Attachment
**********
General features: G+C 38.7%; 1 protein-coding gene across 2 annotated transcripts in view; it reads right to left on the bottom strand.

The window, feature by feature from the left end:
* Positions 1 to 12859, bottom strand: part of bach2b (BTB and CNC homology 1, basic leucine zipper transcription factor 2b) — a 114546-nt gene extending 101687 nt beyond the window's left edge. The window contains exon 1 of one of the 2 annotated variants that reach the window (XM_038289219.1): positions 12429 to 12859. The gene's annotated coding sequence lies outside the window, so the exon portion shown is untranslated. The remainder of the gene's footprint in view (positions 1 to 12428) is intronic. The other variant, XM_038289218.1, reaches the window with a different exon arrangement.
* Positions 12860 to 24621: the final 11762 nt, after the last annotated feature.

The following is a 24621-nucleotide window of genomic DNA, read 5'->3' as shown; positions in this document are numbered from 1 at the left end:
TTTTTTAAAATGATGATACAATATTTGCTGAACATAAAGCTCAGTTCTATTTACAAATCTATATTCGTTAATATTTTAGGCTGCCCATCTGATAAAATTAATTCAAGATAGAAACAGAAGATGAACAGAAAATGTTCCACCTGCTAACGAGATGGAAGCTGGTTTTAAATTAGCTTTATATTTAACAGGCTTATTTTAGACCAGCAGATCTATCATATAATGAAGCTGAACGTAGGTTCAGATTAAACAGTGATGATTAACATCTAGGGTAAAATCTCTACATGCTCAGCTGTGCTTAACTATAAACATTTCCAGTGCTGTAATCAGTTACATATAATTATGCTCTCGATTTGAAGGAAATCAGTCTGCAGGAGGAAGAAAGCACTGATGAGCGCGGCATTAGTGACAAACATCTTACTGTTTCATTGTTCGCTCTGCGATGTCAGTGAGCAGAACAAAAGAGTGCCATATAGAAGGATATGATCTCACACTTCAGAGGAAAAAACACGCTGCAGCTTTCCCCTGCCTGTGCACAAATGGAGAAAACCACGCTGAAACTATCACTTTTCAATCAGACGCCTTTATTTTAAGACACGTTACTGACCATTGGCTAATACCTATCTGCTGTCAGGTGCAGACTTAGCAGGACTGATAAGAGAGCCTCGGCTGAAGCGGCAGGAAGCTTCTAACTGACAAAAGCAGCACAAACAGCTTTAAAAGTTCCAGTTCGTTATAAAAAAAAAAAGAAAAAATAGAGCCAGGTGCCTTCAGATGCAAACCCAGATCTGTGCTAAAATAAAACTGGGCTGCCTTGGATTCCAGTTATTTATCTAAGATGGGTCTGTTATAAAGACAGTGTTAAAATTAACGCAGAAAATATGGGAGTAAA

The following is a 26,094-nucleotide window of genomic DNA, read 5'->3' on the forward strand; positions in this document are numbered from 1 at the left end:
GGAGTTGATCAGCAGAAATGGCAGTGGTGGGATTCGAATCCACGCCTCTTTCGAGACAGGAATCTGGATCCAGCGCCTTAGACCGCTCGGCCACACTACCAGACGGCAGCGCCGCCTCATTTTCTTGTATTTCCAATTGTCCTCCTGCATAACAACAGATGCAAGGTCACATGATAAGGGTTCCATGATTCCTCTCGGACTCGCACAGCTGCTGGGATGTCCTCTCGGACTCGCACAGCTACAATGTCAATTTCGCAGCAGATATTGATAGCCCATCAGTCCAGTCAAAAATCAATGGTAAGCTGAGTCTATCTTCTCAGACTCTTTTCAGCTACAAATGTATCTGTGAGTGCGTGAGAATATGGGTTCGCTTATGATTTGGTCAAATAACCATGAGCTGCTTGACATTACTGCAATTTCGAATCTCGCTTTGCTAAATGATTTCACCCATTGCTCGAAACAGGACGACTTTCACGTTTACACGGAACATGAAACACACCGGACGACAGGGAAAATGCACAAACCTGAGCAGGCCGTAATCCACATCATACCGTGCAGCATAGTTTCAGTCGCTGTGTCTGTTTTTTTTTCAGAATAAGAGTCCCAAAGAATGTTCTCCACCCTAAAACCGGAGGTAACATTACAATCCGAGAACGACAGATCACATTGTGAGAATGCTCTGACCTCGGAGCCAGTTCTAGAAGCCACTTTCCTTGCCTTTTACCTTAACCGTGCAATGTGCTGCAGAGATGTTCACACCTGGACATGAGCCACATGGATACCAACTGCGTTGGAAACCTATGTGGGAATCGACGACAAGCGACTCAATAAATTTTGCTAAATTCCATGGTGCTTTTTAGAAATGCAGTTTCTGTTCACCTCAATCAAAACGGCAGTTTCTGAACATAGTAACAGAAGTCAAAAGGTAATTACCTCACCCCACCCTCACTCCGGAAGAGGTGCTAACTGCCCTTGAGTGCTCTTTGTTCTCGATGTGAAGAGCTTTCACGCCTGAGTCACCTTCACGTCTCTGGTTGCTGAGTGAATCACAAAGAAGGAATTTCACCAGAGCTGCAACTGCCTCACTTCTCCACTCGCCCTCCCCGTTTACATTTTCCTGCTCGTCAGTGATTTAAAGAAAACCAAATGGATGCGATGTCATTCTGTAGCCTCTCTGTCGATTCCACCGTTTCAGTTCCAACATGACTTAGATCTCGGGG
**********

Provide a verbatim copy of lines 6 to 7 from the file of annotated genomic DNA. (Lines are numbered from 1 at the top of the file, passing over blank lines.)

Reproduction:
TTTTTTAAAATGATGATACAATATTTGCTGAACATAAAGCTCAGTTCTATTTACAAATCTATATTCGTTAATATTTTAGGCTGCCCATCTGATAAAATTAATTCAAGATAGAAACAGAAGATGAACAGAAAATGTTCCACCTGCTAACGAGATGGAAGCTGGTTTTAAATTAGCTTTATATTTAACAGGCTTATTTTAGACCAGCAGATCTATCATATAATGAAGCTGAACGTAGGTTCAGATTAAACAGTGATGATTAACATCTAGGGTAAAATCTCTACATGCTCAGCTGTGCTTAACTATAAACATTTCCAGTGCTGTAATCAGTTACATATAATTATGCTCTCGATTTGAAGGAAATCAGTCTGCAGGAGGAAGAAAGCACTGATGAGCGCGGCATTAGTGACAAACATCTTACTGTTTCATTGTTCGCTCTGCGATGTCAGTGAGCAGAACAAAAGAGTGCCATATAGAAGGATATGATCTCACACTTCAGAGGAAAAAACACGCTGCAGCTTTCCCCTGCCTGTGCACAAATGGAGAAAACCACGCTGAAACTATCACTTTTCAATCAGACGCCTTTATTTTAAGACACGTTACTGACCATTGGCTAATACCTATCTGCTGTCAGGTGCAGACTTAGCAGGACTGATAAGAGAGCCTCGGCTGAAGCGGCAGGAAGCTTCTAACTGACAAAAGCAGCACAAACAGCTTTAAAAGTTCCAGTTCGTTATAAAAAAAAAAAGAAAAAATAGAGCCAGGTGCCTTCAGATGCAAACCCAGATCTGTGCTAAAATAAAACTGGGCTGCCTTGGATTCCAGTTATTTATCTAAGATGGGTCTGTTATAAAGACAGTGTTAAAATTAACGCAGAAAATATGGGAGTAAA

The following is a 26,094-nucleotide window of genomic DNA, read 5'->3' on the forward strand; positions in this document are numbered from 1 at the left end: